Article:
It’s that special time of year when National Audubon rallies birders all over North America to track winter bird populations with the Christmas Bird Count. These events are so popular with local Audubon chapters. The end of the day is usually capped off with a celebratory gathering at a bar or pot luck.
If you’ve never participated in one, it’s a fun way to dip your toes into winter birding and meet local birders. By participating in one now, you will be helping to contribute to over 100 years of data already gathered by birders. We’ve learned a lot about the growing populations of snow geese. The dwindling populations of bobwhite and the surprising fact that robins are all over the US all winter long.
Mark Your Calender
All the counts happen between December 14 – January 5, and take place in an established 15-mile wide diameter circle. Each one has it’s own designated compiler. Since most people have very firm plans on Christmas Day, most counts happen in and around the holiday season. Count volunteers follow specified routes through the circle assigned by the compiler. If you have a route that you’d like to do. Like say you discover your personal patch no one knows about is in the count circle, you can let your compiler know that will be your assignment. From there you document all the birds you can see and hear. It’s not just a species tally All birds are counted all day, giving an indication of the total number of birds in the circle that day.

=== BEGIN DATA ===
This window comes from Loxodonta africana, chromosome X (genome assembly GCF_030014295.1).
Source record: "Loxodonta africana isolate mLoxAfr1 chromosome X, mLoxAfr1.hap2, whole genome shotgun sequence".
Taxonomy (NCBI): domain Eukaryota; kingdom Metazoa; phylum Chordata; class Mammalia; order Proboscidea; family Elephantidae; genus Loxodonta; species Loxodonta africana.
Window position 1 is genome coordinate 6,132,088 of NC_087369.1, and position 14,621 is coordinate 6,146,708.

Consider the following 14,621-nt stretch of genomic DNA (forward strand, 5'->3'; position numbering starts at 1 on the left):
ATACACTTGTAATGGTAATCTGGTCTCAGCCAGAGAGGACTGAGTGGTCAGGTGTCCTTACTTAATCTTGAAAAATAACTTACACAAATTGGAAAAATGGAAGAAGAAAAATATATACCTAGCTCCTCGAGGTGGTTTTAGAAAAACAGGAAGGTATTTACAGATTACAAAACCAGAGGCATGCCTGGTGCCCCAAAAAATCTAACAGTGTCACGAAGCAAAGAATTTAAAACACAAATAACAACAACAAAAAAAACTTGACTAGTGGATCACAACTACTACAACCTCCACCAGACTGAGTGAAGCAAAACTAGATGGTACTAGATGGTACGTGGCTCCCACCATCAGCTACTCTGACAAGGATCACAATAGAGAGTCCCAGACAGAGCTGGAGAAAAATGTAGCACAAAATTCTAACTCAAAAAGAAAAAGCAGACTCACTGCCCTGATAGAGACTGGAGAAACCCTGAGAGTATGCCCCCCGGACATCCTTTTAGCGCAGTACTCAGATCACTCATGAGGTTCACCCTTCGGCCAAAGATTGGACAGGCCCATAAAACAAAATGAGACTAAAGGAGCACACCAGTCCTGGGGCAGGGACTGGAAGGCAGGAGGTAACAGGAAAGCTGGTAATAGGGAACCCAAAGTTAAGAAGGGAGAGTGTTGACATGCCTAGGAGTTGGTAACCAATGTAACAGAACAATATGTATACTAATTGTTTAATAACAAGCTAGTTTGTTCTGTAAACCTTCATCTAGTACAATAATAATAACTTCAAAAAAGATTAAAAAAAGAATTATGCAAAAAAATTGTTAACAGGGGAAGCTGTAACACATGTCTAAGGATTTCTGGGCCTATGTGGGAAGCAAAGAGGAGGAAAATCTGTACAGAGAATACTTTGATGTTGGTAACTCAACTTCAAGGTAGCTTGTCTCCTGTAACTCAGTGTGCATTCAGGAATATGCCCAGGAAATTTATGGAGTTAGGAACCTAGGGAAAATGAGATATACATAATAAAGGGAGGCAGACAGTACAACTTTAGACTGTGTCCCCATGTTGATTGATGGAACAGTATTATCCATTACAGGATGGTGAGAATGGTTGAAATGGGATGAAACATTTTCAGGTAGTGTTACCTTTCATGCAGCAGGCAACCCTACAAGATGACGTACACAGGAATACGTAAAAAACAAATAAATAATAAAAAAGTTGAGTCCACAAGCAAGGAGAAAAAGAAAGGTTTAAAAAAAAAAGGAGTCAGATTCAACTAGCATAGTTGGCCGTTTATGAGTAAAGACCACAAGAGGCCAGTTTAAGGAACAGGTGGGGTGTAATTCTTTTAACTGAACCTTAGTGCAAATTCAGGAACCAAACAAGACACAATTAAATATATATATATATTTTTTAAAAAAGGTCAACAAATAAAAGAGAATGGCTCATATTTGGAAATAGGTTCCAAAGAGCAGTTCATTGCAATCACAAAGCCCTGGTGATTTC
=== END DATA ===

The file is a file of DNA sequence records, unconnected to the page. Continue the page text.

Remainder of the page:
Many new to birding are surprised to find American robins in snowy areas in winter.
Some people are lucky enough to have their home be part of a count circle and tally the birds they see in their yards all day long. To find the nearest count circle to, or if your yard is in a count circle. Visit the National Audubon Christmas Bird Count Site and use the hand dandy map feature that shows all of the known count circles.
If you are nervous about your bird identification skills you can ask if there is a group heading out and be part of a team. More eyes looking means that more birds will be found. Going out with other birders is an excellent way to increase your knowledge too. If you have a scope and camera set up, you will be a welcome addition to the team to help get shots of rare birds.
The Christmas Bird Count started in 1900 and has become continent-wide citizen science project. With data showing the expanding range of birds like northern cardinal and tufted titmice. It’s free to participate and you may get cool winter specialties like snowy owls, snow buntings or out of range hummingbirds.
Photos can be an important part of the count, especially if there is a rare bird in your count circle to help prove that the group saw it. Photos can also be submitted with your lists and into eBird, which of course helps the Merlin ID app identify bird photos. Remember, even if your photos are not the very best they can still have an identifiable field mark solidifying the identification.
I always pack a celebratory flask of scotch in case anyone gets a new bird and need to celebrate.
Just because I live in the land of ice and snow doesn’t mean that’s where everyone counts. I know people who plan their holiday travel so they can be in the Rio Grande Valley in Texas, Tucson, Arizona or Miami, Florida to do their bird counting in much warmer weather. That wintering birding data is just as important.
So if you have your scope, smart phone and Phone Skope case you are basically set to help out on a Christmas Bird Count. Another fun thing about bringing your digiscoping kit is if you find a good bird like an owl, putting your phone in video mode allows you to record the bird and everyone can look over your shoulder to see the bird as well.